B2-agonists (prevent down-regulation)
Explain the action of glucocorticoids on modifying gene expression of a cell? (remember it has to enter a cell)
Glucocorticoids enter cell >
Bind to cytoplasmic glucocorticoid receptors (GR)
> enter nucleolus > bind to
glucocorticoid response element (GRE) > regulate gene expression
Name some inhaled glucocorticoids for chronic asthma?
Name some oral/ systemic IV glucocorticoids for severe acute attacks / exacerbation
Which route of administration of glucocorticoids can cause many adverse effect? Name some?
Name one anti-allergic drug, its route of admin, when it is used and adverse effects?
Mast cell stabilisers e.g. cromolyn sodium
Adverse effects: dry mouth, irritating cough
What is the action of cromolyn sodium?
Inhibit mast cell degranulation (e.g. histamine) and activation
Depress the exaggerated neuronal reflexes triggered by irritant receptors in airways
Anti-IgE antibodies are used for which patients?
Prophylactic treatment for patients with severe uncontrolled asthma only (e.g. no response to steroids) or very high IgE in circulation
Name an Anti-IgE antibody drug for asthma treatment?
e.g. Omalizumab (Xolair)
What is the action of Anti-IgE antibodies?
Decrease circulating levels of IgE >> reduce IgE receptors (FceRI) expression on mast cells, basophils and dendritic cells
>> Prevent release of inflammatory mediators
Route of administration of Anti-IgE antibodies?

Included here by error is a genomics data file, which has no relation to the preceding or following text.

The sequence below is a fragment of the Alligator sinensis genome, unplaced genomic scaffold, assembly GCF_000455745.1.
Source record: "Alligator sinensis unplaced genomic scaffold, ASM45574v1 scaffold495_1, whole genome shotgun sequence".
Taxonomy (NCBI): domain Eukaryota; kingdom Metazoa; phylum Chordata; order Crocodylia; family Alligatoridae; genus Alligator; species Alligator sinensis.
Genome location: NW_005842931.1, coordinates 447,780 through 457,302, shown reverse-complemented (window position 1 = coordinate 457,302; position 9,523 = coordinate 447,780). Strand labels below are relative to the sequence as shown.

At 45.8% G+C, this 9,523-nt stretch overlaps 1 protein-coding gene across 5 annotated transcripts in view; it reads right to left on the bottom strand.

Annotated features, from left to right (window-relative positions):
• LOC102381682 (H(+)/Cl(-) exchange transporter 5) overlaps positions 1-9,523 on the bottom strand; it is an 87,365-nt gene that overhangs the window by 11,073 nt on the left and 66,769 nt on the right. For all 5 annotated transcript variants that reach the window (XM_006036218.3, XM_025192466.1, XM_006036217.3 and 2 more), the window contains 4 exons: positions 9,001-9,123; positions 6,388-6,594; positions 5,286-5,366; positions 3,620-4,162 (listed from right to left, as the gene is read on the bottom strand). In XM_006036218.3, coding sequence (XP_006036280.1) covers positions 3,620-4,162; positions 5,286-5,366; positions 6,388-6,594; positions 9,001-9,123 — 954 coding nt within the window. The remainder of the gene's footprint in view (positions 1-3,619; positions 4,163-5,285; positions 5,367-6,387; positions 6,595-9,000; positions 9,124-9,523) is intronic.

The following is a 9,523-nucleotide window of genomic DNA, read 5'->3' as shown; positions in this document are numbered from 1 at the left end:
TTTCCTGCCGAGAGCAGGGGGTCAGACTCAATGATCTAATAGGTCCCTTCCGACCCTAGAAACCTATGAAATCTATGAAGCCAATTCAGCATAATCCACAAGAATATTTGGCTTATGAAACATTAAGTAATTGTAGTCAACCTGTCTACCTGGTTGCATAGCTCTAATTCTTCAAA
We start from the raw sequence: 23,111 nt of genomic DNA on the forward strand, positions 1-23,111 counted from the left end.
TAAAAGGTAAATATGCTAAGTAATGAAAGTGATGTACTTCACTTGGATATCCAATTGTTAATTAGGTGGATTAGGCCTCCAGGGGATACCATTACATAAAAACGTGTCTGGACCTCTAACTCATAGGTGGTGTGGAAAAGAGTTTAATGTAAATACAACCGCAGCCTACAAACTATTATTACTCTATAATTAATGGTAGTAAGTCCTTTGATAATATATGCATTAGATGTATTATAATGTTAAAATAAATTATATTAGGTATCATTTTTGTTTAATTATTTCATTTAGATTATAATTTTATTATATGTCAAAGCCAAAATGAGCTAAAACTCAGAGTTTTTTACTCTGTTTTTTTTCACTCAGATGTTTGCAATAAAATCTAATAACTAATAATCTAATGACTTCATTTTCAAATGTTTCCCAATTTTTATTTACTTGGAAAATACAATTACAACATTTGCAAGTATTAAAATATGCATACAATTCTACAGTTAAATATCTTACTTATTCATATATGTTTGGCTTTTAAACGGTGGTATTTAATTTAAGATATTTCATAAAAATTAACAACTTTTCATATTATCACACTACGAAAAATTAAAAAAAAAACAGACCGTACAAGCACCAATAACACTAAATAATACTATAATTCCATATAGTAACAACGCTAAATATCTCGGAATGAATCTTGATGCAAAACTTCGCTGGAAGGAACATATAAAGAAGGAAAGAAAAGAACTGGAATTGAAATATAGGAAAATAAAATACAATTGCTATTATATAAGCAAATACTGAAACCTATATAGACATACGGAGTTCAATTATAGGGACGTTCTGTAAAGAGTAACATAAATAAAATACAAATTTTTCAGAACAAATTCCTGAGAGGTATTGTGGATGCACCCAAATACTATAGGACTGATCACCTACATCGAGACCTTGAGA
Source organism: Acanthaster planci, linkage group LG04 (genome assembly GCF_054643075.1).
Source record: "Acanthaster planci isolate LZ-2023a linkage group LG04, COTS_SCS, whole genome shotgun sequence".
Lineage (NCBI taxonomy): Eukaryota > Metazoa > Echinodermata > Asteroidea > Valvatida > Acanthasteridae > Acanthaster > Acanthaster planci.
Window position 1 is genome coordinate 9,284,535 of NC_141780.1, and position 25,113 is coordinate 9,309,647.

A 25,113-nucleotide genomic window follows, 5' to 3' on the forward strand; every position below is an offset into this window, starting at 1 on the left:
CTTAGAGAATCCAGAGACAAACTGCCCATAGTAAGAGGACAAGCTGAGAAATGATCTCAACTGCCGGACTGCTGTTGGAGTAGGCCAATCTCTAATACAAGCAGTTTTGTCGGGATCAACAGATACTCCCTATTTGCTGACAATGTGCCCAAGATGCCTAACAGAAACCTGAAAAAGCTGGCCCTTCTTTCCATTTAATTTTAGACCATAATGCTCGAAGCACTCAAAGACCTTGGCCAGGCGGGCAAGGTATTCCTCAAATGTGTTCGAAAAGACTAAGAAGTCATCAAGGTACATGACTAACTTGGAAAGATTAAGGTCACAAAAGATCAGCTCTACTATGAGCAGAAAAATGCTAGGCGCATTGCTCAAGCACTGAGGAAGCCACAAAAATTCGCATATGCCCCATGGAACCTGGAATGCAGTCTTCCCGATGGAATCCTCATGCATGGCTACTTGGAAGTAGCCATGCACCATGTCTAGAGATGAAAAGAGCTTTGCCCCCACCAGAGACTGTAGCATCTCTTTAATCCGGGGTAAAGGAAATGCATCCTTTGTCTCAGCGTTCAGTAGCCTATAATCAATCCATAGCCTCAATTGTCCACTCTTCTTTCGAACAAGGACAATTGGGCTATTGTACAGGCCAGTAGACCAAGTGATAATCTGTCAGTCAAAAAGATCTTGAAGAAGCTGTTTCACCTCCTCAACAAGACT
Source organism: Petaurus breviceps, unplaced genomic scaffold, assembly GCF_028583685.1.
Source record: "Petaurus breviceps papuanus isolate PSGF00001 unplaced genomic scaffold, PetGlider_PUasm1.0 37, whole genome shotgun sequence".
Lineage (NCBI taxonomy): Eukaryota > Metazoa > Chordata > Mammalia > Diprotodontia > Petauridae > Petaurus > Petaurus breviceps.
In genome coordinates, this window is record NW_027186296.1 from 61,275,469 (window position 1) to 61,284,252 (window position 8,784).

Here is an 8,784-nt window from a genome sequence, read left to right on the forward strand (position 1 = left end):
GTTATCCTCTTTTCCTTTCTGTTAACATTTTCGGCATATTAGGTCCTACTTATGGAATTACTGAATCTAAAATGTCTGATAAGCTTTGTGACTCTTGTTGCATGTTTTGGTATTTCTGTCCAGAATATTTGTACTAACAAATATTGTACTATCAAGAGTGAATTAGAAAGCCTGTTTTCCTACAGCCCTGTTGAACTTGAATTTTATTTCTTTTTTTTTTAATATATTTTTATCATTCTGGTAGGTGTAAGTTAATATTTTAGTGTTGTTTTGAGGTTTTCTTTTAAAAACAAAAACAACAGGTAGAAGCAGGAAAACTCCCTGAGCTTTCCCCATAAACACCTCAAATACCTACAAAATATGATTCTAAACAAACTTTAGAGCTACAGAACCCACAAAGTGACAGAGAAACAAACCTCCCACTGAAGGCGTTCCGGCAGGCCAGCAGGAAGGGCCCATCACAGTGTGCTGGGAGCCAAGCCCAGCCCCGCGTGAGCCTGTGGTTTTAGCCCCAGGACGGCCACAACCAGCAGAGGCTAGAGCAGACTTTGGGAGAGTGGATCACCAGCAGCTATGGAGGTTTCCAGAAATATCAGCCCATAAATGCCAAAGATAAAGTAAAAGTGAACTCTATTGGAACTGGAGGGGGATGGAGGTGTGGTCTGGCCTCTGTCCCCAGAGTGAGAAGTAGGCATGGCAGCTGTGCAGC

Subcutaneous injection every 2-4 weeks
Side effects of Anti-IgE antibodies to treat asthma?
What cytokine targeted therapies are there for asthma patients except for Anti-IgE antibodies?
IL-5 specific Abs
monoclonal antibodies made against which interleukin has failed?
Anti-IL-13-mAb has failed
Name some Anti-IL-5 Abs?
Name a Anti-IL-4 mAb
fully human mAb against IL-4
Which of the drugs for treating asthma are RELIEVERS?
-Short acting B2 agonists
-Muscarinic receptor antagonists (anticholinergics)
What drugs stop antigen on IgE and mast cells from inflammatory mediator release?
Cromolyn sodium (Anti-allergic drugs, Mast cell stabilizers)
Glucocorticoids - Decrease synthesis and release of inflammatory mediators
What drugs block the action of inflammatory mediators from inflicting late response in asthma
What drugs stop Inflammatory mediators from inflicting early response bronchoconstriction in asthma?
B2 agonist > SM relax
Methyxanthines > block adenosine receptor > SM relax
Antichollinergics > decrease vagal cholinergic tone > SM relax
Leukotrienes antagonists > stop LTC4 and LTD4 mediated bronchospasm
Asthma ' controllers' are taken how frequently?
Daily on a long term basis
What are some goals of treating COPD?
Prevent disease progression (difficult to achieve)
Prevent and treat exacerbations, complications
What are the classes of drugs used to treat COPD?
+ many combo therapies
What are the combo therapies used to treat COPD?
1) B2 agonist/antichollinergics:
SABA + SAMuscarinicA
LABA + LAMA
2) Glucocorticoids/ B2 agonists (ICS + LABA)
3) Glucorticoids + B2 agonist + Antichollinergics (ICS + LABA + LAMA)
Combo therapies for COPD are all given in what form?
Dry powder inhaler
Are glucocorticoids usedful against all COPD patients?
What are some anti-inflammatory drugs used for COPD?
-Selective PDE4 inhibitors = Methylxanthines
What are the bronchodilators used for COPD?
Name one B2 agonist that is used only for COPD?